It is the common teaching that Mary did die. In his work, Fundamentals of Catholic Dogma, Ludwig Ott lists this teaching as sententia communior (Latin, “the more common opinion”).

Although it is the common understanding of that Mary did die, and although her death is referred to in some of the sources Pius XII cited in Munificentissimus Deus, he deliberately refrained from defining this as a truth of the faith.

John Paul II noted:

On 1 November 1950, in defining the dogma of the Assumption, Pius XII avoided using the term “resurrection” and did not take a position on the question of the Blessed Virgin’s death as a truth of faith.

The Bull Munificentissimus Deus limits itself to affirming the elevation of Mary’s body to heavenly glory, declaring this truth a “divinely revealed dogma.”

5) Why should Mary die if she was free from Original Sin and its stain?

Being free of Original Sin and its stain is not the same thing as being in a glorified, deathless condition.

Jesus was also free of Original Sin and its stain, but he could—and did—die.

Expressing a common view among theologians, Ludwig Ott writes:

For Mary, death, in consequence of her freedom from original sin and from personal sin, was not a consequence of punishment of sin.

However, it seems fitting that Mary’s body, which was by nature mortal, should be, in conformity with that of her Divine Son, subject to the general law of death.

6) What are the earliest surviving references to Mary’s Assumption?

John Paul II noted:

The first trace of belief in the Virgin’s Assumption can be found in the apocryphal accounts entitled Transitus Mariae [Latin, “The Crossing Over of Mary”], whose origin dates to the second and third centuries.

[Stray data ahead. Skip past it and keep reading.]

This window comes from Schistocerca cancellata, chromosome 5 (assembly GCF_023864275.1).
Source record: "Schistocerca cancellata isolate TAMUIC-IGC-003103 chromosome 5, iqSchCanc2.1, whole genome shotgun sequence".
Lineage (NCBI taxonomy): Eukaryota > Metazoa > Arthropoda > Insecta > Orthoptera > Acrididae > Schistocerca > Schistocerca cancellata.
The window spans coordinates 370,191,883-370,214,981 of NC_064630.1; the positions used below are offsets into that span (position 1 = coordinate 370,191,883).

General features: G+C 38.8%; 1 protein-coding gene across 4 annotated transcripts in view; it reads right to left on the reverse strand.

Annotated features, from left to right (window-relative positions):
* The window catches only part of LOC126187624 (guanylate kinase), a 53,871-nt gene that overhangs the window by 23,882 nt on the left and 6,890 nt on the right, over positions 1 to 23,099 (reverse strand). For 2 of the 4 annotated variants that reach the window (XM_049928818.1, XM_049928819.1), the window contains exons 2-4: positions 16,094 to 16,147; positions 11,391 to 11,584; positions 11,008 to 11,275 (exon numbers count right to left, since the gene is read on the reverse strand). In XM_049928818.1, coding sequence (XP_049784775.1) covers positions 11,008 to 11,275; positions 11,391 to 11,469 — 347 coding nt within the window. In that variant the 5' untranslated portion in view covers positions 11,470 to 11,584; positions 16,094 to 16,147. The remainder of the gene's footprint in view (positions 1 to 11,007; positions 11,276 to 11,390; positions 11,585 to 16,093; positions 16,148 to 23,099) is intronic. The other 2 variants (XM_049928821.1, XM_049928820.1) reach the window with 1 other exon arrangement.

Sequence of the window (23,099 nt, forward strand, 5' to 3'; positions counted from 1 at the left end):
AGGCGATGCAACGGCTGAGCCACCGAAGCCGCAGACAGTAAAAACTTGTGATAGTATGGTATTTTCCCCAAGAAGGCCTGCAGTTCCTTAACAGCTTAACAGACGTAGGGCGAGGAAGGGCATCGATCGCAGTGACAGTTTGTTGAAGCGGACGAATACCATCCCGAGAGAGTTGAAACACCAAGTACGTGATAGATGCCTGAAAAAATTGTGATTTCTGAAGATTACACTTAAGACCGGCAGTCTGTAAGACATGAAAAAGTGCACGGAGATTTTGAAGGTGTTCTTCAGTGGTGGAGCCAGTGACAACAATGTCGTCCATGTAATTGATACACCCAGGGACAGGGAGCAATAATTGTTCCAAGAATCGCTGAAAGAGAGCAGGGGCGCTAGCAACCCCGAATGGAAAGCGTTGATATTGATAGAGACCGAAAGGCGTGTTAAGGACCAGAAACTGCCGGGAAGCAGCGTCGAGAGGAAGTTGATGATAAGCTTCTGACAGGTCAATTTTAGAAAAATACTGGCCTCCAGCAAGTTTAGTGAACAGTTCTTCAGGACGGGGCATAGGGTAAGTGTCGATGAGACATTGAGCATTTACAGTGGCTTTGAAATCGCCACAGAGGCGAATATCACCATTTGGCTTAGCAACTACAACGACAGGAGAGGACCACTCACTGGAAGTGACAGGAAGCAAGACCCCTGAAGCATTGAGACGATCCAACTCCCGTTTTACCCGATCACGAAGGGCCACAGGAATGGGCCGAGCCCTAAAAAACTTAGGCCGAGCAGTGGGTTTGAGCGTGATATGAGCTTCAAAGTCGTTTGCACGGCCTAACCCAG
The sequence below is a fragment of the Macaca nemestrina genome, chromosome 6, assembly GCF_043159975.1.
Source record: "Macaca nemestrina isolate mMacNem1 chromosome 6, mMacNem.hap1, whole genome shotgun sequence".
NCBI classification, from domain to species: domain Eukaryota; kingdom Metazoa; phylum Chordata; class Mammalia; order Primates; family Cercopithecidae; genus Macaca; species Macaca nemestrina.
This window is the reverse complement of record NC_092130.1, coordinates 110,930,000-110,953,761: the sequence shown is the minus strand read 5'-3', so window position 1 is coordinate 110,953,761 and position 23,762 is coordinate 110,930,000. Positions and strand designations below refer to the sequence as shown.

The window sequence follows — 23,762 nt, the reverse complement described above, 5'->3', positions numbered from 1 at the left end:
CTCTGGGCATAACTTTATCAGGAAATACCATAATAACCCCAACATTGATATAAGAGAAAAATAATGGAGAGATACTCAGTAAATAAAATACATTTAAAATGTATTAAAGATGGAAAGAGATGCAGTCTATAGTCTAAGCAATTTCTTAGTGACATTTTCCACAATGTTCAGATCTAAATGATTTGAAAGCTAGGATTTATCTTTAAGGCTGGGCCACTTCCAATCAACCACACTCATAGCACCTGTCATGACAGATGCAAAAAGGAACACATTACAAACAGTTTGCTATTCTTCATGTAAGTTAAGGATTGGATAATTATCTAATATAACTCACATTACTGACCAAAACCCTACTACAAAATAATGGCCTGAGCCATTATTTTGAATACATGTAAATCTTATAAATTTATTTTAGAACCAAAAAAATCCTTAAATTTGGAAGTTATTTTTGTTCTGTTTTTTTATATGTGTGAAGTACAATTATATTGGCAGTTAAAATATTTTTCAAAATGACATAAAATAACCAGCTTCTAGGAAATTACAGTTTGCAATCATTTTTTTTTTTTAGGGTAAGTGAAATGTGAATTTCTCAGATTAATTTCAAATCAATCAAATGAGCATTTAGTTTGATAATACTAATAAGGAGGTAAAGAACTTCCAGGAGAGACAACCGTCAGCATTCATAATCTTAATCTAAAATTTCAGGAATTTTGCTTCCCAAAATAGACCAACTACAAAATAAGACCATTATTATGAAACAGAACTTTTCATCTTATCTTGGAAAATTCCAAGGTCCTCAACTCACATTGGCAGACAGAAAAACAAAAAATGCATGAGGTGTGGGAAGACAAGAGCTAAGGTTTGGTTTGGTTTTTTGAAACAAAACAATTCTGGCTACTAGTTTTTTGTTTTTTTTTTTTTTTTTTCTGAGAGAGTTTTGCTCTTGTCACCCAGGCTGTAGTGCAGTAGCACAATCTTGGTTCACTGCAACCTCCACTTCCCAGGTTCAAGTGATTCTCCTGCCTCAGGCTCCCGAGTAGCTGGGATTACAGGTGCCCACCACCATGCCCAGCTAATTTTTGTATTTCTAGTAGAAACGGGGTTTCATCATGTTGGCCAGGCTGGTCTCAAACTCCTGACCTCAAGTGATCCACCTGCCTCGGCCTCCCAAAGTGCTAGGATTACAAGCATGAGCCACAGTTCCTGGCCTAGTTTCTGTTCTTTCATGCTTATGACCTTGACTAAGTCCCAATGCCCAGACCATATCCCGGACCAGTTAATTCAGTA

These are popular and sometimes romanticized depictions, which in this case, however, pick up an intuition of faith on the part of God’s People.

The Solemnity of Mary, the Mother of God

**Note: The following is taken from the Office of Readings (Liturgy of the Hours)

From a letter by Saint Athanasius, bishop The Word took our nature from Mary

The Apostle tells us: The Word took to himself the sons of Abraham, and so had to be like his brothers in all things. He had then to take a body like ours. This explains the fact of Mary’s presence: she is to provide him with a body of his own, to be offered for our sake. Scripture records her giving birth, and says: She wrapped him in swaddling clothes. Her breasts, which fed him, were called blessed. Sacrifice was offered because the child was her firstborn. Gabriel used careful and prudent language when he announced his birth. He did not speak of “what will be born in you” to avoid the impression that a body would be introduced into her womb from outside; he spoke of “what will be born from you” so that we might know by faith that her child originated within her and from her.